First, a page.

So, I taught my last class at UC Davis yesterday. The students gave me an ovation and I got all misty-eyed. I will miss this job very much. Honestly, it was easy to shed the identity of an academic. I thought it would be trickier, but basically it entailed no longer performing textual analysis for my superiors and no longer writing articles in a language that is completely unnatural to me. It turns out I can manage that quite well! So well that I can only understand in the dimmest way that I’m still supposed to take an examination next quarter; it no longer quite seems real.
No longer teaching literature is going to be a lot harder though. That really worked its way into my heart. I am a total crackhead for that look of dawning understanding on my students’ faces. Best thing ever. Sometimes I wonder if and how they will remember me. I wrote the following about teaching in a short story once:
The Egyptians had no hell. The punishment for the wicked was oblivion; there was nothing worse than not existing.
The students absorb this piece of information quietly. Probably some of them even write it down. They are very sweet, in many ways still children. In many ways they do not understand yet what I tell them. Certainly they will forget everything I say before they are old enough for it to really sink in, but sometimes I wonder if I leave a trace. Any trace at all. I wonder if they will recognize something that is happening to them slightly sooner because I told them to expect it.
You cannot really tell someone something they don’t already know. Teaching is not about filling blank minds. It is about inducing a flicker of recognition.
The protagonist of that story was an adjunct who couldn’t stomach finishing the PhD (I wrote it over a year ago–prescient, no?). I will try to get some kind of contract teaching work after I get my MA, maybe with the UC extension. After the book comes out, maybe I will get a job in a Creative Writing department? Quizás. It still seems far away. For now I have to access the totally feral, slightly unhinged head space I get into while writing a novel. But I’ll be back in the classroom eventually–if only to have a reason to get dressed in the morning! Writerly isolation can do unfortunate things to your psyche after too long.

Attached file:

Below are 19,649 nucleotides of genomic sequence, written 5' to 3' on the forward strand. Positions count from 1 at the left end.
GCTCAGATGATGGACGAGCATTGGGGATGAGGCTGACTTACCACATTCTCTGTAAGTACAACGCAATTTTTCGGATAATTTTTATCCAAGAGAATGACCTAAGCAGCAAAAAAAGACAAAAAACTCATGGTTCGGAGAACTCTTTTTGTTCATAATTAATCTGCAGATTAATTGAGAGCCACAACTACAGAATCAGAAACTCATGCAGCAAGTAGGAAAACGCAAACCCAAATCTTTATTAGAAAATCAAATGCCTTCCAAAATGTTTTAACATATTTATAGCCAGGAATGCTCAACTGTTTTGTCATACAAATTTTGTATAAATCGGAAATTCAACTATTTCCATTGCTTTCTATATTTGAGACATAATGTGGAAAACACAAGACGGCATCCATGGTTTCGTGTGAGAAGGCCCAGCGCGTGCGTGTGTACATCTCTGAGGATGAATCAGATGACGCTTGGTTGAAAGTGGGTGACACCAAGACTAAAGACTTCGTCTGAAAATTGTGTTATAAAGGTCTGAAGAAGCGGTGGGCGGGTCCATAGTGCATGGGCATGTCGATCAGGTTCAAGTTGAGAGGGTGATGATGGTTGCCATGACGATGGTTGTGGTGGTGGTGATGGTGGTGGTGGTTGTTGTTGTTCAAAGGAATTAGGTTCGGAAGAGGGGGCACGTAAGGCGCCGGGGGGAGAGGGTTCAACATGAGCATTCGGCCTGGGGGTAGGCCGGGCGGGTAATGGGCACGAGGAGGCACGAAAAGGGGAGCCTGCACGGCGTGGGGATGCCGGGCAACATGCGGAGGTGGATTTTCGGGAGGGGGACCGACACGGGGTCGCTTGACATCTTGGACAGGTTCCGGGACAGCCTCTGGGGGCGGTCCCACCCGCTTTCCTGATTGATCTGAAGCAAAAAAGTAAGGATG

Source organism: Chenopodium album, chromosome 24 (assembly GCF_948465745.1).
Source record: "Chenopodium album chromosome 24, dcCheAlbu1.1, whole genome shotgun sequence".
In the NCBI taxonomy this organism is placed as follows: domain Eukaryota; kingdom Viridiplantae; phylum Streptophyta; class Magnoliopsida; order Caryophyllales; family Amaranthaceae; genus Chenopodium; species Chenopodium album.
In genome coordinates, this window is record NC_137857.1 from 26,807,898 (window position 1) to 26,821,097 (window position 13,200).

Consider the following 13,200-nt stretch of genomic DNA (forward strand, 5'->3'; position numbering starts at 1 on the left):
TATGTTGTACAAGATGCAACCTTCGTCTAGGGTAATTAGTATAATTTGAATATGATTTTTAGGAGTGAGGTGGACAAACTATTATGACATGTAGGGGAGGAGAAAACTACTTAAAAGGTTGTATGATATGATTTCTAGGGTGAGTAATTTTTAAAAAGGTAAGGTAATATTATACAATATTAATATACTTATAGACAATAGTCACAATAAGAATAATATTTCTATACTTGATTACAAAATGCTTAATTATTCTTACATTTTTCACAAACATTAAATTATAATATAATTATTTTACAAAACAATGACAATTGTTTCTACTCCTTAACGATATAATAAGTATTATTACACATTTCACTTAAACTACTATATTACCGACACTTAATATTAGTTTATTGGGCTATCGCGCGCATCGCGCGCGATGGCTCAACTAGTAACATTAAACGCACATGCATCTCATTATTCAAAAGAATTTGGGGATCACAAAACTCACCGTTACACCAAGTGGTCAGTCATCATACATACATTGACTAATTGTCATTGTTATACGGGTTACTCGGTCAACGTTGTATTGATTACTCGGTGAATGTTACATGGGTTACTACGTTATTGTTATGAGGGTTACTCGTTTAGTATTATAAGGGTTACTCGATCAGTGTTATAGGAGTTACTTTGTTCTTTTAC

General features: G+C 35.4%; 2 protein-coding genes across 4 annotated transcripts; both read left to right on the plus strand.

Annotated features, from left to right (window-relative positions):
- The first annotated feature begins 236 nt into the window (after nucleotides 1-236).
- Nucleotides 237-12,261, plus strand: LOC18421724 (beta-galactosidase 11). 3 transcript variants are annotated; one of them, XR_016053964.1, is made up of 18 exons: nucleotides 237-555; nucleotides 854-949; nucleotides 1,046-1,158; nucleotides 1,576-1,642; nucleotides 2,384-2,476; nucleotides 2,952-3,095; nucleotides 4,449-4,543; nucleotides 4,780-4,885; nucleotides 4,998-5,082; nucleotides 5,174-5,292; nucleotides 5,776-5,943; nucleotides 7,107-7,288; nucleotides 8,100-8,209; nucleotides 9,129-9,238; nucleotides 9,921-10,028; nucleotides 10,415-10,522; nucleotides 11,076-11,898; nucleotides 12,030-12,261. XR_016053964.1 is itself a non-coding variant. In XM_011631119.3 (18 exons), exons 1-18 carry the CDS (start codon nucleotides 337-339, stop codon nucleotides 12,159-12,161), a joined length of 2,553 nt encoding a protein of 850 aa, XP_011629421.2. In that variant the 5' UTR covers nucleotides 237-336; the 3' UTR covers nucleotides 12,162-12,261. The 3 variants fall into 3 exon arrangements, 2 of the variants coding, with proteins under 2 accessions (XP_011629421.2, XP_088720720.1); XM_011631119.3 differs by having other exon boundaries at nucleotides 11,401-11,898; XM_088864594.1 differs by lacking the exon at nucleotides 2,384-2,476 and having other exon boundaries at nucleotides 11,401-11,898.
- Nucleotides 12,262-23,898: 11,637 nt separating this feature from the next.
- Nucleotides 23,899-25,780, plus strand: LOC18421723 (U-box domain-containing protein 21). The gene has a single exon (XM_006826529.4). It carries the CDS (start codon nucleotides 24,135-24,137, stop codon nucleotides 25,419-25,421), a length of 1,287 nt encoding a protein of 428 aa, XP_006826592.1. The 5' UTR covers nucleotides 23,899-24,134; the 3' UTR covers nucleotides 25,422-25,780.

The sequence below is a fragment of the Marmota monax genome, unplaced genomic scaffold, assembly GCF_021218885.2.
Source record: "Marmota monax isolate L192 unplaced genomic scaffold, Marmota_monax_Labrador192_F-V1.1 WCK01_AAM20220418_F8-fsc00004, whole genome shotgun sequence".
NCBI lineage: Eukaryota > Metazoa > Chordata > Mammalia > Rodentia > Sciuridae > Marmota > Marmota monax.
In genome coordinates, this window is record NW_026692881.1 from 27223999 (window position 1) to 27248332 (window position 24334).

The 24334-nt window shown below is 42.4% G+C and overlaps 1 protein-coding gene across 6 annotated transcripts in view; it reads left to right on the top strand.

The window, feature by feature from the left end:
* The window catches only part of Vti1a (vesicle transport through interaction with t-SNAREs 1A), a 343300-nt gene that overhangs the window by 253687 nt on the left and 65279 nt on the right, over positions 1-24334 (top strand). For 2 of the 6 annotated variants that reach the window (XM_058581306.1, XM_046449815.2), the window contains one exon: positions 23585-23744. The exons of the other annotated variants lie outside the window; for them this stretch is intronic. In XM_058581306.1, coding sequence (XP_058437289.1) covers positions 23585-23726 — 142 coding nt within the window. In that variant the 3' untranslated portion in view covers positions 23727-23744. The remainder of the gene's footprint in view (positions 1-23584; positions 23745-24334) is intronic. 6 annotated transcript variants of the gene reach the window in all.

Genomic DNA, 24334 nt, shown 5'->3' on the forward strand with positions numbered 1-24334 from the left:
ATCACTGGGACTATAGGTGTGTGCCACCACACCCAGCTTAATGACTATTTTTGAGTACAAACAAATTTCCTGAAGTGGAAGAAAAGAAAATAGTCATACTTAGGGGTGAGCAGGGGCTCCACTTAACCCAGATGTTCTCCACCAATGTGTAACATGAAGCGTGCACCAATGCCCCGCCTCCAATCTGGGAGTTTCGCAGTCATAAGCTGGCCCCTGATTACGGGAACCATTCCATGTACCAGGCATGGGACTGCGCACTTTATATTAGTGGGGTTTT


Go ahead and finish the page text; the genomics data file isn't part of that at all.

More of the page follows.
This week, I also had to clear my desk in my office in Sproul Hall (they didn’t waste any time reclaiming my space!). It was a melancholy endeavor, despite the fact that Sproul is an utter dump no sane person should miss. My desk was a bleak-looking gray plastic-and-pressboard affair no bigger than a coffee table, lodged in a completely naked train-car-shaped room that gets broiling hot the instant the sun so much as kisses the roof. One time I tried to open the window in there and the whole pane fell off. Fell right the fuck off the side of the building, only kept from tumbling nine floors and ending the life of a passerby by the rusty latch, which did not open. There also has been a weird and unpleasant smell emanating from the wall in the corner of my office where the lone eldtrich computer resides (I swear that machine dates from the Clinton administration) that has not been resolved in all the three years I’ve been there. And that expiring groan the elevator makes when it grinds to a stop at the ninth floor freaks me the hell out; I always wonder if this is the time the whole contraption is going to let go and and plummet down into the basement, where my mashed flesh will mingle with the poorly-written student papers in my satchel. Plus Sproul Hall is never, ever cleaned. I think some of the dust bunnies in my office have evolved sentience, plus there is a green Skittle® on the floor in the staircase that has been there for so long I believe it has tenure by now. It began its life between the fifth and sixth floors, and when I didn’t see it for a while I surmised that perhaps whatever is making the weird smell in my office wall might have eaten it–but then I was relieved to find it crushed into the second floor landing. I will miss you, green Skittle®; don’t ever change.